When a new employee enters an organization, he often has no history or prior knowledge of the organization’s culture. So what is one of the first things he does to learn about the company? He watches how people behave at work. If a company’s culture is successful, the new employee will adopt similar behaviors. As I stated in my previous post, culture is a manifestation of a pattern of behaviors. Once established, real culture scales with company growth.
But how does a company create a culture that is universally accepted and adopted by employees? Successful company culture begins by distinguishing core values that are easy to understand.
How do you get employees on board?
By definition, core values should be short and sweet. If you have 12 different items that you publish as your core values, it’s very difficult for employees to grasp the essence of your company’s focus. Not to mention, it’s almost impossible to translate them into actions and make them quantifiable. Edit your core values to the smallest number possible–if you can focus on one, that would be ideal.
Core values also need to be relatable on a personal level. Values should be applicable outside of work; present during interactions with family, friends, and strangers. This relatability will ensure your employees easily understand what your company values really mean and how they can be enacted in daily behavior.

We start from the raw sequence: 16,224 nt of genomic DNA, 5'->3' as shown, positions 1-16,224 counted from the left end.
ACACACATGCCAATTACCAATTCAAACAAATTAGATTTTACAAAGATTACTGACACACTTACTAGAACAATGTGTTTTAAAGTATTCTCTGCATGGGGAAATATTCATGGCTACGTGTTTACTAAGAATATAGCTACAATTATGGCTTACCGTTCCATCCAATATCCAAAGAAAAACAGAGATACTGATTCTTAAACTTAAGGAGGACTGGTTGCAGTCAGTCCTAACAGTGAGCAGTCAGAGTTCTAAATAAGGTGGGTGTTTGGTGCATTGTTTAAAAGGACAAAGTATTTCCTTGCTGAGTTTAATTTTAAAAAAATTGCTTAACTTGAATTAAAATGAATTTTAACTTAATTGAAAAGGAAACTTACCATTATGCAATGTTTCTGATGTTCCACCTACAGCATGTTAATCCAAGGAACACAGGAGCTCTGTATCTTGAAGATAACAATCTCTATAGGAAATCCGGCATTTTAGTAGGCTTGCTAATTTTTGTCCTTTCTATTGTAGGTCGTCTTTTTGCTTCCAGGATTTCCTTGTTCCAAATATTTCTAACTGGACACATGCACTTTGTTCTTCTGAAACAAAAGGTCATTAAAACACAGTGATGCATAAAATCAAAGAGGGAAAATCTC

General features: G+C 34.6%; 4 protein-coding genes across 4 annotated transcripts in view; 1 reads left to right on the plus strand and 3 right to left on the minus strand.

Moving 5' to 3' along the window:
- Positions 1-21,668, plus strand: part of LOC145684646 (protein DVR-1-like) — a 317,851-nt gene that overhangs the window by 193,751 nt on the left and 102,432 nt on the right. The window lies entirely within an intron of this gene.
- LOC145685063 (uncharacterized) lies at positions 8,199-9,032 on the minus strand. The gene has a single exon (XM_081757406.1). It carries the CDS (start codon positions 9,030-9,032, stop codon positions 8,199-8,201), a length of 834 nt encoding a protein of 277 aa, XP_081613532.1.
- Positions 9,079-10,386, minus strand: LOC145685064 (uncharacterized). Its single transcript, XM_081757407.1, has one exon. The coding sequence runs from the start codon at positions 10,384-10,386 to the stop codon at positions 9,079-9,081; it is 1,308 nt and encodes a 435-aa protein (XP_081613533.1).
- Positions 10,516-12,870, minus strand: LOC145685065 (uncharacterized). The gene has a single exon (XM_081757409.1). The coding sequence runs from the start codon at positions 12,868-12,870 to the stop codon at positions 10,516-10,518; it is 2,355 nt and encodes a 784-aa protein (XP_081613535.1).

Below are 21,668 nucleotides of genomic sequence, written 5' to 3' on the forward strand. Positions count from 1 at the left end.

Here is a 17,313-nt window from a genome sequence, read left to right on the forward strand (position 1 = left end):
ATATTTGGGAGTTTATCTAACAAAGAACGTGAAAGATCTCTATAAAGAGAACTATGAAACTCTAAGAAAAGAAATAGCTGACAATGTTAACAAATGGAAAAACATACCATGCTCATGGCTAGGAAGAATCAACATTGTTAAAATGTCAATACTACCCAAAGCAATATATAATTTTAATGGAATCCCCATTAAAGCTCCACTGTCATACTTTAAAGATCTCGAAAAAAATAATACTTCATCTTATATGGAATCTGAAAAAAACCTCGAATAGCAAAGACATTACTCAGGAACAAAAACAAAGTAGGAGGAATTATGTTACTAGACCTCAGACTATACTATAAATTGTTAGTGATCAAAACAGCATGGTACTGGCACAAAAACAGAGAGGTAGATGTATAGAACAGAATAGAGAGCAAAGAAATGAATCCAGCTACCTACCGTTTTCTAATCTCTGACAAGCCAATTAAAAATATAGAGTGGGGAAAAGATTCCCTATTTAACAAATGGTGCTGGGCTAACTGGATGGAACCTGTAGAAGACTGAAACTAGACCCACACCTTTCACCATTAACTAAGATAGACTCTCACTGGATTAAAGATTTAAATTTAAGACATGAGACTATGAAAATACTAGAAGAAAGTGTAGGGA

Where does culture start?
Implementation of company culture starts with senior leadership. The senior leadership team needs to demonstrate a company’s core values; this will ultimately influence the way all employees act in the workplace.
The second challenge is maintaining the culture. You do this by motivating the right behaviors. The people who are rewarded, receive recognition, win promotions and gain leadership positions, should be the people who embody the company culture.
What are Forte’s core values?
At Forte, our primary value is collaboration. Stemming from this primary focus are our secondary values, which advance our goal to achieve a culture of collaboration. In all, we have four core values:
- Pursue Excellence
- Fulfill Commitments
Forte’s culture begins with me. I emphasize our core values and instill them in all decisions. However, our culture does not succeed because I am sitting here, micromanaging everything. We have built a culture that makes sense to people, so ultimately my leadership team knows how to make appropriate decisions because it has become second nature. As a leader, you need to trust people to make the right calls. If you don’t allow your employees to make the big decisions, culture continues to be just one person’s responsibility.
As we continue to grow as a company, our culture remains consistent and strong in all of our decisions. Our culture has scaled with our growth because both our leadership and employees demonstrate our core values on a daily basis. In the coming posts, I’ll explain how we came to the decision that our four core values would be the cornerstone of Forte as a company and how they continue to inform our 100 NPS.